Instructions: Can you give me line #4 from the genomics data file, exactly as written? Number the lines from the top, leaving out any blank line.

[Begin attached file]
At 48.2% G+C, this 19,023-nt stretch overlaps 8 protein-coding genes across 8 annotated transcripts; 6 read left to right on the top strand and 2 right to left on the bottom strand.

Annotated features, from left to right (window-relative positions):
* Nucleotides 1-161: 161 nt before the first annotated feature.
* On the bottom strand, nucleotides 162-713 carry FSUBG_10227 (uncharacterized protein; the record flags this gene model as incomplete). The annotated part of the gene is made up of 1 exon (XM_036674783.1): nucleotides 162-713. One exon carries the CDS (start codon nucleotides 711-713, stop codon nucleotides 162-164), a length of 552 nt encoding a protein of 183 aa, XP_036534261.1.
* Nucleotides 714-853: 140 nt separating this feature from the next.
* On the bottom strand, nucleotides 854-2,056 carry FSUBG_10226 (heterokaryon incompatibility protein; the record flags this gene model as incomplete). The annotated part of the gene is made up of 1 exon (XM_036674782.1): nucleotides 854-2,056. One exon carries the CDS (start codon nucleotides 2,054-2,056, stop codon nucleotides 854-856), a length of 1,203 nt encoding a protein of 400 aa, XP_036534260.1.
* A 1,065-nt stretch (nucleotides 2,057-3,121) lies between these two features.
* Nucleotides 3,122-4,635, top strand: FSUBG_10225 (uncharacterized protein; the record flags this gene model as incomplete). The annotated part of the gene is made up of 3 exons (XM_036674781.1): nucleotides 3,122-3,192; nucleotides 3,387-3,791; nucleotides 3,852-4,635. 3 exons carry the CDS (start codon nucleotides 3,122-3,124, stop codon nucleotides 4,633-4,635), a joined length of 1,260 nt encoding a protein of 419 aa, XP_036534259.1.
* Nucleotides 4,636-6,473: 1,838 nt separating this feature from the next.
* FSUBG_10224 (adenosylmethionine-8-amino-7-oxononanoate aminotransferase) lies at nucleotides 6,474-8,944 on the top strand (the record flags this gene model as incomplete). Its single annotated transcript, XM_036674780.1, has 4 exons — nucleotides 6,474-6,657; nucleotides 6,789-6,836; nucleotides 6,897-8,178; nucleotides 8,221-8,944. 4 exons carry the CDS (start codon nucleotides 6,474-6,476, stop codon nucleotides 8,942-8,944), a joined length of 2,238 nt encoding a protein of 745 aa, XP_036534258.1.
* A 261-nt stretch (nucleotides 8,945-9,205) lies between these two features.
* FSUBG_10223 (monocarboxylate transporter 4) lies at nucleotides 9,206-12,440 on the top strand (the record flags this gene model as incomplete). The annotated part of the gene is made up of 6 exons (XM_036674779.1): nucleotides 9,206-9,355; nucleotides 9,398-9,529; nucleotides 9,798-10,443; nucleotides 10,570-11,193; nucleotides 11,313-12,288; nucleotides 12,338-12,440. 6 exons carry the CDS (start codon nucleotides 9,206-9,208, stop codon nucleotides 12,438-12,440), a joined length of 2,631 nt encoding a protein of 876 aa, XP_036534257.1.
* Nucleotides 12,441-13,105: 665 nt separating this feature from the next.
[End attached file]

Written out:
* On the bottom strand, nucleotides 162-713 carry FSUBG_10227 (uncharacterized protein; the record flags this gene model as incomplete). The annotated part of the gene is made up of 1 exon (XM_036674783.1): nucleotides 162-713. One exon carries the CDS (start codon nucleotides 711-713, stop codon nucleotides 162-164), a length of 552 nt encoding a protein of 183 aa, XP_036534261.1.